5 psychological monetisation tricks that mobile games use

Big game companies hire psychologists. This is a well-established fact, but it does garner the question as to why?

1 — Foot in the door, hand in the wallet

Psychologically, most people are not thrilled with spending money on anything, Just think back to when you made your first purchase on Amazon, or Steam. It probably took a lot of thought before you took the plunge, but once you were in that second purchase was a lot easier.

Data from Moonlit Beshimov

2 — The decoy effect/price anchoring

The in-game purchases you make are affected by the surrounding purchase items on the screen. If you’re offered the choice of buying a large coffee for £5 or a small coffee for £2, you’ll buy what you want. If we added a medium coffee in for £4.50, you’ll probably ignore the small and, in all likelihood, go for the large because it feels like a good deal. That medium size was a decoy, and it works darn well.

3 — Currency distancing

This is the practice of using a fake fictional currency which you often purchase with real money or earn in-game. This fake currency is then used to buy in-game content like cosmetics, power-ups, or even card packs if we’re talking about something like Magic The Gathering: Arena.

4 — Loss aversion

People hate losing something more than they like gaining it. In other words, psychologically, it feels worse to lose $5 than it feels good to gain $5. Studies like the prospect theory suggest that the pain of loss is twice as significant as the joy of gain, and mobile games use this fact all the time.

5 — Reciprocity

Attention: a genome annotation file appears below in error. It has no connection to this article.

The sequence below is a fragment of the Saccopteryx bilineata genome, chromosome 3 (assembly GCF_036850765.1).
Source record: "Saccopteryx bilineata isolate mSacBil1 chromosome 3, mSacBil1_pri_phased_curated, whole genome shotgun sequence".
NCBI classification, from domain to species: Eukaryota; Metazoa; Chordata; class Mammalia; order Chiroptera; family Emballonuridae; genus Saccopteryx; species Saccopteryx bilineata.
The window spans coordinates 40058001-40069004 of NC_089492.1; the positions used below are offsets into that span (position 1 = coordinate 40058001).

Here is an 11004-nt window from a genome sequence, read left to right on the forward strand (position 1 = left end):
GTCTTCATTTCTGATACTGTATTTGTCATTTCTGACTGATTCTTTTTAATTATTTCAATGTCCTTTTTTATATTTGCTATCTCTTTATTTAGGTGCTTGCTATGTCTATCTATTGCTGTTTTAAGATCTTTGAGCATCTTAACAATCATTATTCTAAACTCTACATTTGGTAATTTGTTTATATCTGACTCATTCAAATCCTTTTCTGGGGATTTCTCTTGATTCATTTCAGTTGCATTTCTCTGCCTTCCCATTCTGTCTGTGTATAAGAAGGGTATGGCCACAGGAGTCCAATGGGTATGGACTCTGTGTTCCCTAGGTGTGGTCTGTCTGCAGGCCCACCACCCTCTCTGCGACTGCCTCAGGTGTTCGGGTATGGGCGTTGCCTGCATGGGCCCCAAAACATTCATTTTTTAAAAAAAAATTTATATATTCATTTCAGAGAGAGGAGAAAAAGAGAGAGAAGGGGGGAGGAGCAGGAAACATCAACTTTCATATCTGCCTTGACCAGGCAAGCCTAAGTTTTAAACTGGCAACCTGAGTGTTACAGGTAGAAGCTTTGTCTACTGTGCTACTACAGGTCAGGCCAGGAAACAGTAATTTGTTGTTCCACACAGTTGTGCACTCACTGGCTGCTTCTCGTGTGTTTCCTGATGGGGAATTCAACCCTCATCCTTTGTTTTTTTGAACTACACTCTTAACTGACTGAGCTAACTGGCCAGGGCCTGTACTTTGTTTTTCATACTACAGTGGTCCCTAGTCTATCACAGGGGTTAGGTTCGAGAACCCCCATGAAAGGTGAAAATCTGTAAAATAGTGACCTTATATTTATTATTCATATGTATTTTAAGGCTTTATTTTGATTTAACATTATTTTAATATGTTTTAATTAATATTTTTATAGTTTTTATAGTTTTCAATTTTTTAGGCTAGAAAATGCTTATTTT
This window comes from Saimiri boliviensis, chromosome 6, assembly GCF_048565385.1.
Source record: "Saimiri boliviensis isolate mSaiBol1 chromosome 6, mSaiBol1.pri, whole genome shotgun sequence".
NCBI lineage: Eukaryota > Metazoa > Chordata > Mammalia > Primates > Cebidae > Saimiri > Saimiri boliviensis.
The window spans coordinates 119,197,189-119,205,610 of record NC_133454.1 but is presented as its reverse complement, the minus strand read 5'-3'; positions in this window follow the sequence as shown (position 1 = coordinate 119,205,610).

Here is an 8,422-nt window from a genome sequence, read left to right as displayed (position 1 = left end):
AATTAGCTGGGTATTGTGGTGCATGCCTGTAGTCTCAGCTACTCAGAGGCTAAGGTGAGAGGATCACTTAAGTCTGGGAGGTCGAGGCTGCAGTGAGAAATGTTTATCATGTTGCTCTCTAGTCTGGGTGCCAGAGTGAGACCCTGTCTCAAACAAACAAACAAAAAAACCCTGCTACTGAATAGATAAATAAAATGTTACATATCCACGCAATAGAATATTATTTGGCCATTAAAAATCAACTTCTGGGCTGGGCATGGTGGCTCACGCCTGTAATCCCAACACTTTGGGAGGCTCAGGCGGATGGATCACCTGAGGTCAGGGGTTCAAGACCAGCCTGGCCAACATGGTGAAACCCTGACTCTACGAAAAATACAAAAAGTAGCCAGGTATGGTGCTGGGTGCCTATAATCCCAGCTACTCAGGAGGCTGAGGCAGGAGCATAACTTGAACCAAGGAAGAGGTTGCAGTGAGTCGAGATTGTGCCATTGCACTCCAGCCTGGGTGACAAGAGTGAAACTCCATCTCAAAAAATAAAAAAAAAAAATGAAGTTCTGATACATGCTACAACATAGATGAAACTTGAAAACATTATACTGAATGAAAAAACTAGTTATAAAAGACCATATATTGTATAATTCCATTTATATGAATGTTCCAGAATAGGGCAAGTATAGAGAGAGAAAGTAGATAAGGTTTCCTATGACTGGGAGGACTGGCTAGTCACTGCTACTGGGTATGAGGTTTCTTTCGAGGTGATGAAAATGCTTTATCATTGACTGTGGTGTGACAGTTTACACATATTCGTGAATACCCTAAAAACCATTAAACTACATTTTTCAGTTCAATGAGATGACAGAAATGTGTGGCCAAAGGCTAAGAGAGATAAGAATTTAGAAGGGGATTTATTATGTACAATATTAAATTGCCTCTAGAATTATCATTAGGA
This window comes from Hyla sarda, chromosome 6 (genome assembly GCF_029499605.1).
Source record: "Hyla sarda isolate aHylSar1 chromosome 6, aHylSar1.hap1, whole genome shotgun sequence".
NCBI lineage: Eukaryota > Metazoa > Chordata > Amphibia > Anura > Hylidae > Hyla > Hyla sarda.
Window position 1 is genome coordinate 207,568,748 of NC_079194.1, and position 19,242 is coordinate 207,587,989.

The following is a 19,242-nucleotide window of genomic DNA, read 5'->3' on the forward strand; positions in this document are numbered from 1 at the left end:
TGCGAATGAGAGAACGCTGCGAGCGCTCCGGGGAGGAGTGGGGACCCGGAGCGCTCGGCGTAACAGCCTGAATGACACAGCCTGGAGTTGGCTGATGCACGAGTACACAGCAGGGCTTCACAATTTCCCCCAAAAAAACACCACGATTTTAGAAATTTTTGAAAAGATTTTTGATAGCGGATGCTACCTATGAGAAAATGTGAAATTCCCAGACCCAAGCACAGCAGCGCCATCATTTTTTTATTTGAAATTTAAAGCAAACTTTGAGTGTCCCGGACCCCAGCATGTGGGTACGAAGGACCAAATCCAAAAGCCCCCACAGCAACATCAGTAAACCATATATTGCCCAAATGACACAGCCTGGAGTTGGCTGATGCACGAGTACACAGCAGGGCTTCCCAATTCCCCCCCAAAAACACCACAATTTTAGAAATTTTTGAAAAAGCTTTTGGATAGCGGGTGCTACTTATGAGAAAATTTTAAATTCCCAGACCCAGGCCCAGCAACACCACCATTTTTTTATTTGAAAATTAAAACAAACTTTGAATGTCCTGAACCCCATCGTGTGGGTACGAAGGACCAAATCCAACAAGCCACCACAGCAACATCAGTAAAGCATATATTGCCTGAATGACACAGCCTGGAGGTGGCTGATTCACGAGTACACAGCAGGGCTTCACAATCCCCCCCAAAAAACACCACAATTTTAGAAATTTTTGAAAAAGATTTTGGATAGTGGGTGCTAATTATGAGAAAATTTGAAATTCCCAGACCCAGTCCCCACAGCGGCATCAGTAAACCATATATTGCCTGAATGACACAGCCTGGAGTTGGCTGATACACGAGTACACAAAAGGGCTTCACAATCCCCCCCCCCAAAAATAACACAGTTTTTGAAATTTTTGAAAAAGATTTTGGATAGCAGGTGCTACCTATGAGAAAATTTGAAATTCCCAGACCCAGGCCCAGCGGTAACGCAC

This one hooks into the very dominant social parts of our brain. In short, if someone gives you something then you feel like you have to give something back. In the mobile game world that means buying in-app content.

  1. I know daily quests give me gems, the premium currency that I’d have to pay to get otherwise.
  2. I sign in every day, making the game into a habit and increasing my chances of eventually spending money.
  3. I get a few of these gem packs and feel pretty lucky and happy every time the game gives me easy quests. It’s practically gifting me the gems at this point!
  4. I don’t manage a quest one day but I really want to open more packs… The game has given me so many gems at this point, and I play it every day. What’s the harm in giving back?
  5. I make my first purchase, and suddenly I see myself as a paying customer. They have their foot in the door and I’m probably going to be a high lifetime value customer.

Wrapping it up

Years upon years of studying human behaviour places psychologists in the perfect position to manipulate behaviour if they want to. Plenty of games don’t use these practices, but these tricks are so effective that businesses find it hard to say “no”.

Founder of Admix | In-play monetization https://admixplay.com